credit to Megyarsh on Flickr

Often when people talk about the impact of social rejection, we use words like ‘pain’, ‘hurt’ and ‘heartache’ to describe how we feel. This linguistic connection between physical and emotional pain is actually extremely apt: physical and emotional pain share the same neurological circuitry in our brains too.

In 2009, a study led by psychologist C. Nathan DeWall at the University of Kentucky investigated the effect of analgesics (physical pain-killers) on emotional pain. The first experiment involved one group of participants receiving a dose of 1,000mg of acetaminophen (standard over the counter paracetamol) per day, and another group taking placebo tablets. Each volunteer then reported the levels of emotional hurt they experienced. The researchers found that over time, participants taking the acetaminophen generally reported lower levels of emotional hurt compared to those who had only been administered the placebo. A second experiment expanded upon these findings, with the participants receiving an increased daily dose of 2,000mg of acetaminophen for three weeks before undergoing tests involving functional magnetic resonance imaging. Once inside the fMRI scanner, participants played a computer game designed to simulate situations of social rejection. Their neural responses were recorded, and both brain regions which process emotional and physical pain were observed to be less active when compared to the responses of placebo subjects. These results suggested that the analgesic dulled the brain’s response to social rejection, indicating a link between how the brain processes physical and emotional pain.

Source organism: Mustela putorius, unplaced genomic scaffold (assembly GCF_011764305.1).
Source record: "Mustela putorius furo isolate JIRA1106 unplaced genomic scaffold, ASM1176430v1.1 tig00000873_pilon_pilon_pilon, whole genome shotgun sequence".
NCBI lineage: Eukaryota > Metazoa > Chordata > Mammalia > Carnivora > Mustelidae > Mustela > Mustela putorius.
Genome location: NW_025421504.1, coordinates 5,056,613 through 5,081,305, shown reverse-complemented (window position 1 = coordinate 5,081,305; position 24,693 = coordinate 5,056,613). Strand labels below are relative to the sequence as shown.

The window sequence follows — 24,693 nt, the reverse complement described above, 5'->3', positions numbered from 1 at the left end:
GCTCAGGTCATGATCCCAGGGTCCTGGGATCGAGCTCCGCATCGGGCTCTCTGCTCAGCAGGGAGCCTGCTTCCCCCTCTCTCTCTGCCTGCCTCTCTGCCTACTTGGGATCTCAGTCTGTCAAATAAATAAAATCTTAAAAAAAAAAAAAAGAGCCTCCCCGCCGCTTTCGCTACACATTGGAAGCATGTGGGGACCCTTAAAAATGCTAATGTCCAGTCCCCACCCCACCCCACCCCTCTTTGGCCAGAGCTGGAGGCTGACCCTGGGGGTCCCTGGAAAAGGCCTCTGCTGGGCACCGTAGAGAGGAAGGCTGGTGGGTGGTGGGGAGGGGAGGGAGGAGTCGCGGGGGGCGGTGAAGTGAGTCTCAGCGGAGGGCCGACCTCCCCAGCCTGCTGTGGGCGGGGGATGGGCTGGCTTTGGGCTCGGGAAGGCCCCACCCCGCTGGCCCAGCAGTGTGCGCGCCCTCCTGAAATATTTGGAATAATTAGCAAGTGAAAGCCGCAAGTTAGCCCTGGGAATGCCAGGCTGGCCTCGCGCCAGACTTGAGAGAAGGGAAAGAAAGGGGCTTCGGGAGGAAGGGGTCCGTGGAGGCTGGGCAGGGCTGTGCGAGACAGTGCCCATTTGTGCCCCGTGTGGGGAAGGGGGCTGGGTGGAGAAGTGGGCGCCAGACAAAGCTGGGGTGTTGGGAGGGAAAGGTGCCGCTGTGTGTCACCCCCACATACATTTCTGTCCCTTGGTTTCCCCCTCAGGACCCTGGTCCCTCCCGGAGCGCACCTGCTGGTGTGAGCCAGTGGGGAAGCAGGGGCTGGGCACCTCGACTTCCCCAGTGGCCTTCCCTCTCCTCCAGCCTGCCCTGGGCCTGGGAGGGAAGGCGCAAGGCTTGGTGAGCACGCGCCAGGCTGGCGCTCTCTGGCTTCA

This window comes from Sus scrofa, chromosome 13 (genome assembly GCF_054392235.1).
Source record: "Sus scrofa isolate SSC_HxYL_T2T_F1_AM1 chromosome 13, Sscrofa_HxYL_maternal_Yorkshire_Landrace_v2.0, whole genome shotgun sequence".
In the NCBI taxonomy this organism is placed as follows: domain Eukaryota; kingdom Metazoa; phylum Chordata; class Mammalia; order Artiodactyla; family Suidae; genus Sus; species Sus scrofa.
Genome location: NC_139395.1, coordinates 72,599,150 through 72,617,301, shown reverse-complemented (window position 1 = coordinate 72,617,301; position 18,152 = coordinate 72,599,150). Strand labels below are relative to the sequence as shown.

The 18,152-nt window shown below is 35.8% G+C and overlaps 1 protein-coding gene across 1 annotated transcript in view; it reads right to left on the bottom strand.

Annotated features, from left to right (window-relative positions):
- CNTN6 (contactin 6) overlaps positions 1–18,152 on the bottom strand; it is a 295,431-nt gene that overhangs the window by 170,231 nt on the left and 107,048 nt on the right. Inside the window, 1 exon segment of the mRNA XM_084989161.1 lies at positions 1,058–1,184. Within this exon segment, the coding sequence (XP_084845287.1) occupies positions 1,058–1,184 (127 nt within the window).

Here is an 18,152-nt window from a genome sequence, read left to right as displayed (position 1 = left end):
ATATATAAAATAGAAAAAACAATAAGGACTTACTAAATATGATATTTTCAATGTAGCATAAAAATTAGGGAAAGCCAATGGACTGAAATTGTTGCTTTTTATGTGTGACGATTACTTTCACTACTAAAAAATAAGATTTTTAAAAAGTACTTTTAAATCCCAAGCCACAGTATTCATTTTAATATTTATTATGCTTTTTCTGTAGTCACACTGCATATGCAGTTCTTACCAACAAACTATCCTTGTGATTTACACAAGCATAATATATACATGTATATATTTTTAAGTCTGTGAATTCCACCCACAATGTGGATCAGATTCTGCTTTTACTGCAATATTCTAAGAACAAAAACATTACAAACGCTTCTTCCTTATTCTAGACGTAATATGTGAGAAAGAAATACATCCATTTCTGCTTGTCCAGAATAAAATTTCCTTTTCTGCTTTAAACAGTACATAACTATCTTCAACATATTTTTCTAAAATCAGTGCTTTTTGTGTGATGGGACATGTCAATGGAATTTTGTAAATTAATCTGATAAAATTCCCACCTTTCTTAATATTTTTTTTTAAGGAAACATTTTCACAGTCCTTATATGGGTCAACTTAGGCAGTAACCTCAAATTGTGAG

This link was further compounded by a study published this year in the March journal of Proceedings of the National Academy of Sciences, which established that two regions of the brain previously known only to process the sensation of physical pain are also activated when the subject is in emotional distress. Again, functional magnetic resonance imaging was used to observe brain activity whilst participants were presented with a photograph of former partners and asked to focus on their feelings brought about by being rejected by their ex. The same brain networks activated by physical pain also lit up under these circumstances, indicating that little neurological distinction is made between these two types of pain. As psychology professor Ethan Kross, the lead researcher at the University of Michigan, says: ‘heartache and painful break ups are “more than just metaphors”. Professor Alexander, the director of the Aberdeen Centre for Trauma Research, was unsurprised by the link between physical and emotional pain. Having led the psychiatric team who were the first to deal with the Piper Alpha oil-rig disaster (where 167 men were killed by an explosion) and who have since been involved in helping survivors of disasters like the Iraq war and the Asian tsunami, Alexander has had much experience with those who have suffered severe emotional distress. “If you listen to people who are damaged emotionally, they will often translate their pain into physical similes: ‘My head is bursting, my guts are aching’ and so on. The parallel is very strong.”

So why are physical and emotional pain so closely linked? One explanation stems from the idea that social attachment to others is crucial to our survival: humans are much safer in groups than as individuals when in dangerous situations. Because being rejected from a social group is painful, we avoid it. Furthermore, just as physical pain serves as a warning not to touch a hot stove, emotional pain can warn us to avoid unfaithful partners or destructive friendships. And so while emotional pain physically hurts, it seems to do so for a good reason.

 

Hilary Boden